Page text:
A 60-minute production that features four incredible artists, each representing a unique thread, ensuring a captivating and diverse experience that intertwines music, dance, spoken word, and the haunting sounds of taonga pūoro.
With the support of CNZ funding, Taisha Tari is poised to debut her first multidisciplinary stage show titled Woven, co-directed with Whetu Silver. This original work weaves together Taisha's beautiful compositions, and voice co-crafted with her son Hayden Kuhtze, with spoken word artist Danielle Renee, dancer Zion Jones, and taonga pūoro practitioner Komako Silver.
This story threads through all the invisible ties that bind us together—languages, culture, whanau, and whenua. These four incredible artists collaborate, each representing a unique thread, offering a captivating and diverse experience.
Zion Jones, our 16-year-old dancer, utilises his body as a storytelling tool to convey profound messages in the songs. Komako Silver, our Taonga Pūoro artist, weaves stories of different whenua through oro/music, discovering the invisible thread that connects us all. Danielle Renee, deeply valuing the power of words, transforms them into art that ignites truth and authenticity.
At the narrative's core is Taisha, the weaver, harmoniously uniting diverse stories into a collective korowai. Her waiata and compositions echo the environment we inhabit. The music is a melody of remembrance expressing the inseparable ties that bind us to those within our whanau, past and present, and connecting us to our whakapapa and whenua.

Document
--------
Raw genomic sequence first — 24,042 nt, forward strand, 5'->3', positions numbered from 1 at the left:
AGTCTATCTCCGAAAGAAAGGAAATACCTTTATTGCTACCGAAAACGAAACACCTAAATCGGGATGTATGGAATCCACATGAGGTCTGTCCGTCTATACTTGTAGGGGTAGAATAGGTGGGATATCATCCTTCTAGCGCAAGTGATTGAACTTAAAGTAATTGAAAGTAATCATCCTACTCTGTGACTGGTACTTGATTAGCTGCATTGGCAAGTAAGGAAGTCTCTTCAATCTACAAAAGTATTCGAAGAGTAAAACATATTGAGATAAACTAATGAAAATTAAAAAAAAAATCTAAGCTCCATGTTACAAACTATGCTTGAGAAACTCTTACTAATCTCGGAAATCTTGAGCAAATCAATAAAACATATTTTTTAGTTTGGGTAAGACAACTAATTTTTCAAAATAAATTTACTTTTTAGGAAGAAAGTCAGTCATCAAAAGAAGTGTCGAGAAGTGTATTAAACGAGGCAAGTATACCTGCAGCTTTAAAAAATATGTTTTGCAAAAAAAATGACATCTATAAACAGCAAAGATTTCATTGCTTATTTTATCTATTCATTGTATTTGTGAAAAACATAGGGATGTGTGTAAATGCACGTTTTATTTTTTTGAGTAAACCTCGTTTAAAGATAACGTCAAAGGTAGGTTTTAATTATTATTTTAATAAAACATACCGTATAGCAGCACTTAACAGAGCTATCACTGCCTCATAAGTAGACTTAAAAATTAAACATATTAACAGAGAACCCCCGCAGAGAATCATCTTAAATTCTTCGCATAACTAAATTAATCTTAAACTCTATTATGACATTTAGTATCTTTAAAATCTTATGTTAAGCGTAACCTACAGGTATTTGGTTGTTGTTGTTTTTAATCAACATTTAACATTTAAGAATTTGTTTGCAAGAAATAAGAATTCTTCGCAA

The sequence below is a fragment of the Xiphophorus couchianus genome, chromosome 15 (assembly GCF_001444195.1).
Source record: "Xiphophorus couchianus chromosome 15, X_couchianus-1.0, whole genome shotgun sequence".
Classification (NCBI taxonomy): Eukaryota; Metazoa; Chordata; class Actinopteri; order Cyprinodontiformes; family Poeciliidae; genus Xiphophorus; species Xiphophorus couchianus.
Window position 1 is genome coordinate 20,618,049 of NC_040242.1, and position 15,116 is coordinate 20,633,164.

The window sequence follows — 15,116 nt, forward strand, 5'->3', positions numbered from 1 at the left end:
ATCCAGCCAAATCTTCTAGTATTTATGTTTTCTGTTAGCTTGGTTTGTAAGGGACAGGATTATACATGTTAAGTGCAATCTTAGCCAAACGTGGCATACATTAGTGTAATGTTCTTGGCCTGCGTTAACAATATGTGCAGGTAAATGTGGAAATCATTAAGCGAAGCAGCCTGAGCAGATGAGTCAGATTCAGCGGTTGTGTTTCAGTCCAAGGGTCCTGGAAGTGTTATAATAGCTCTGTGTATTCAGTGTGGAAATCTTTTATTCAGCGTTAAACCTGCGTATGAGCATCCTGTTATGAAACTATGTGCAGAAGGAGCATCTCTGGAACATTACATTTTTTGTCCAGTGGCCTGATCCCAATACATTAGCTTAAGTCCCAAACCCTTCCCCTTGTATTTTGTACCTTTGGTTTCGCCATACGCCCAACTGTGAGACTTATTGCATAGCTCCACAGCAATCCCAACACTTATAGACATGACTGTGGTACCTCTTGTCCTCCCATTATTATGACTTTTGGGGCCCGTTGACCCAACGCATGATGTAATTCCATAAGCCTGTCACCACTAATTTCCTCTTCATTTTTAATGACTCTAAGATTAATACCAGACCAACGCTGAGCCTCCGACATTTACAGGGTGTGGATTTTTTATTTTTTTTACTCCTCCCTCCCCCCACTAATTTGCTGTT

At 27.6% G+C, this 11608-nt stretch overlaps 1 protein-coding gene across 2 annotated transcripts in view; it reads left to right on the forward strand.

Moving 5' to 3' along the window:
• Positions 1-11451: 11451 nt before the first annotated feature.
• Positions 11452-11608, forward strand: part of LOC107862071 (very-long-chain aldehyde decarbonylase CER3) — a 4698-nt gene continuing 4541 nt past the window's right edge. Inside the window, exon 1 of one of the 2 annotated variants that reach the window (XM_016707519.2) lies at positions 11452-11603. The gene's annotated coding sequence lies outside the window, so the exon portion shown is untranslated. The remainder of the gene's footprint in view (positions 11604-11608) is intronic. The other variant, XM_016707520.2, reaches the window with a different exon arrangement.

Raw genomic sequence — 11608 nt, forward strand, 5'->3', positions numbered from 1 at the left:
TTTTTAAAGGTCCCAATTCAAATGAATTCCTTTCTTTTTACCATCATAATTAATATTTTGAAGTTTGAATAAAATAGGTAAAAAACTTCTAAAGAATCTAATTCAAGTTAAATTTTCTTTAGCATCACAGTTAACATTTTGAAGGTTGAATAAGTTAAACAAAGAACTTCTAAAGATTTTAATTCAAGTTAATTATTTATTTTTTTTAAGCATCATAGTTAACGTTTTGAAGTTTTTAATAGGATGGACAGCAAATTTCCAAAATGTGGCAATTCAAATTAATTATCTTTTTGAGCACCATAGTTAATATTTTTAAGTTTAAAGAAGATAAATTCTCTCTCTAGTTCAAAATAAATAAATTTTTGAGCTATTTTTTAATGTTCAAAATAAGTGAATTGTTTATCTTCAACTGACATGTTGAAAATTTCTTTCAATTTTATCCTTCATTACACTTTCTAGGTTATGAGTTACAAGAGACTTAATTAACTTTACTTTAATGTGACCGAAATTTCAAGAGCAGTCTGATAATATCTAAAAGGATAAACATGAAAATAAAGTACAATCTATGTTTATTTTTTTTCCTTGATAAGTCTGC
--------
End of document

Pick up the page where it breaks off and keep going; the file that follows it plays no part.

Woven invites the audience into the captivating world of Te Ao Māori, providing a perspective to share cultural narratives and experiences. It believes that our differences are our strengths, emphasising the oneness of humanity and whenua.
Taisha Music Enterprises with support from Q Theatre
Contains haze. Please note the show will be filmed.
PART OF SUMMER AT Q: A story of colonisation, belonging and loss, as told from the perspective of African New Zealanders. A celebration of a people, spanning centuries, and a statement of hope, lasting generations.